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Okay, let's say we have a class defined like

public class TestClass
    private string MyPrivateProperty { get; set; }

    // This is for testing purposes
    public string GetMyProperty()
        return MyPrivateProperty;

then we try:

TestClass t = new TestClass { MyPrivateProperty = "test" };

Compilation fails with TestClass.MyPrivateProperty is inaccessible due to its protection level, as expected.


TestClass t = new TestClass();
t.MyPrivateProperty = "test";

and compilation fails again, with the same message.

All good until now, we were expecting this.

But then one write:

PropertyInfo aProp = t.GetType().GetProperty(
        BindingFlags.NonPublic | BindingFlags.Instance);

// This works:
aProp.SetValue(t, "test", null);

// Check

and here we are, we managed to change a private field.

Isn't it abnormal to be able to alter some object's internal state just by using reflection?


Thanks for the replies so far. For those saying "you don't have to use it": what about a class designer, it looks like he can't assume internal state safety anymore?

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Just by using reflection? Someone doesn't just use reflection, the one knows exactly, that he's breaking the API. –  BeowulfOF Nov 25 '09 at 10:46

9 Answers 9

up vote 7 down vote accepted

Reflection breaks encapsulation principles by giving access to private fields and methods, but it's not the first or only way in which encapsulation can be circumvented; one could argue that serialization exposes all the internal data of a class, information which would normally be private.

It's important to understand that encapsulation is only a technique, one that makes designing behaviour easier, provided consumers agree use an API you have defined. If somebody chooses to circumvent your API using reflection or any other technique, they no longer have the assurance that your object will behave as you designed it. If somebody assigns a value of null to a private field, they'd better be ready to catch a NullReferenceException the next time they try to use your class!

In my experience, programming is all about assertions and assumptions. The language asserts constraints (classes, interfaces, enumerations) which make creating isolated behaviour much easier to produce, on the assumption that a consumer agrees to not violate those boundaries.

This is a fair assertion to make given it makes a divide-and-conquer approach to software development more easy than any technique before it.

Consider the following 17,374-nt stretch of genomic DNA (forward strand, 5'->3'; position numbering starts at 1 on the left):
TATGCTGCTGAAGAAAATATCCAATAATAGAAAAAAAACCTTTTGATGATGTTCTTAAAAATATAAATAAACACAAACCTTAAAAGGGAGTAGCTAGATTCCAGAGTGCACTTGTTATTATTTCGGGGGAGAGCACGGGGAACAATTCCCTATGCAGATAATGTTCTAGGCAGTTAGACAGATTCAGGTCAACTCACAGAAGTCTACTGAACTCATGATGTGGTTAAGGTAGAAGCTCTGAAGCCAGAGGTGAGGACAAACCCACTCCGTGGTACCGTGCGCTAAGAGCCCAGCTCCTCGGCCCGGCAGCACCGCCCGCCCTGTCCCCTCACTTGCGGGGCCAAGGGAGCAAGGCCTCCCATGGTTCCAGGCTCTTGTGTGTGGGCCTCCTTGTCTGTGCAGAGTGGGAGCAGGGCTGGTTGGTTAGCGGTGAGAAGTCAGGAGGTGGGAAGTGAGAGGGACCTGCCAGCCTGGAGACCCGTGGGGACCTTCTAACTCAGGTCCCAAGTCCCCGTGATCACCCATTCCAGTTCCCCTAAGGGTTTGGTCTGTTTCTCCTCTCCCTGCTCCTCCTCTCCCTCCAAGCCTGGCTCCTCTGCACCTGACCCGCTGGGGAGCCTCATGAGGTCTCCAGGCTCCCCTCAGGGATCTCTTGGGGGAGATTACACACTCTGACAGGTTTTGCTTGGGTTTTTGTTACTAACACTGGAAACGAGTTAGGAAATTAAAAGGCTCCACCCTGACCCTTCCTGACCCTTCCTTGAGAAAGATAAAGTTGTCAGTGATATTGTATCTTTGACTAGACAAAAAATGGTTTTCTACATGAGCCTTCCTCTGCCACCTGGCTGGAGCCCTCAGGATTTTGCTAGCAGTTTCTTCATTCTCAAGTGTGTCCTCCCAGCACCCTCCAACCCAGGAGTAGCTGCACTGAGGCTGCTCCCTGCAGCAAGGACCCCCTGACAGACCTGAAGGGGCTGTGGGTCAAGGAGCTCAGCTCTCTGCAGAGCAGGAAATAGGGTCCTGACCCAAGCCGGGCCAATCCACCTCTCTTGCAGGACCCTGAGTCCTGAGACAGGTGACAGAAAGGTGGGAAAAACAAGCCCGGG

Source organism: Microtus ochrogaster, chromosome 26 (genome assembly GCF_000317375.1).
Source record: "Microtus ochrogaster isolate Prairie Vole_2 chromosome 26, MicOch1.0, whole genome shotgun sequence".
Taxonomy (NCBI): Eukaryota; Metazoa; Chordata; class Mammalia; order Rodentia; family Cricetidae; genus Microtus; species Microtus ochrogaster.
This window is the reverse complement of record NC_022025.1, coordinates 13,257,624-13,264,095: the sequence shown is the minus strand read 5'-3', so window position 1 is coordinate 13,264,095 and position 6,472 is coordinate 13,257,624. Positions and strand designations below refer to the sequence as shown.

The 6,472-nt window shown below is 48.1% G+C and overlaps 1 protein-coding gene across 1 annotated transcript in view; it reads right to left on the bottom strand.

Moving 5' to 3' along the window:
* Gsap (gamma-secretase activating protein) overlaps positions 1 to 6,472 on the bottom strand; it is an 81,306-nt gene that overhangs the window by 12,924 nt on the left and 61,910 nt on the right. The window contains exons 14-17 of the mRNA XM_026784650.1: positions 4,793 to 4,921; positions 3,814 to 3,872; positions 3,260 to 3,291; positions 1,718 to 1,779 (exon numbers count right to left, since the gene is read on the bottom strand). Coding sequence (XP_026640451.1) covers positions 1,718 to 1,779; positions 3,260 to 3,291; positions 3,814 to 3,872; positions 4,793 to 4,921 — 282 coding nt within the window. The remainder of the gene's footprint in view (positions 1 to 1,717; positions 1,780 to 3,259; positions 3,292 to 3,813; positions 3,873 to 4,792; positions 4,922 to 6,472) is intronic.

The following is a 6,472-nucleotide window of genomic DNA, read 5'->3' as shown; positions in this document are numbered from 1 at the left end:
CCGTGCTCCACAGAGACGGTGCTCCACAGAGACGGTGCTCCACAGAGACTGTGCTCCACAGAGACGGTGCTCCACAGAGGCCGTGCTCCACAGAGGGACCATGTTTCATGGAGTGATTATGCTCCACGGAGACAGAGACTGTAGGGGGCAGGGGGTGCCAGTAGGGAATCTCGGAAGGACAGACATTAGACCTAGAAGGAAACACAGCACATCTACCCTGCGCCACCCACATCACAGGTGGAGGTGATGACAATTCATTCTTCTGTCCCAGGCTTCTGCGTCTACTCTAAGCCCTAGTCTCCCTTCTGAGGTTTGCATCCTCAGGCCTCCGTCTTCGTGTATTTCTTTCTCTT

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Although this question received other excellent answers, I'm chosing this because of the emphasis put on the fact that one should regard encapsulation as a (recommended) technique among many others. –  Sorin Comanescu Nov 26 '09 at 12:42

Reflection is a tool. You may use it to break encapsulation, when it gives you more than it takes away.

Reflection has a certain "pain" (or cost -- in performance, in readability, in reliability of code) associated with it, so you won't use it for a common problem. It's just easier to follow object-oriented principles for common problems, which is one of the goals of the language, commonly referred to as the pit of success.

On the other hand, there are some tasks that wouldn't be solvable without that mechanism, e.g. working with run-time generate types (though, it is going to be much-much easier starting from .NET 4.0 with it's DLR and the "dynamic" variables in C# 4.0).

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I suppose you could say that. You could also say that the CodeDom, Reflection Emit, and Expression Tree APIs break encapsulation by allowing you to write code on the fly. They are merely facilities provided by .NET. You don't have to use them.

Don't forget that you have to (a) be running in full trust, and (b) explicitly specify BindingFlags.NonPublic, in order to access private data. That should be enough of a safety net.

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You are right that reflection can be opposed to any number of good design principles, but it can also be an essential building block that you can use to support good design principles - e.g. software that can be extended by plugins, inversion of control, etc.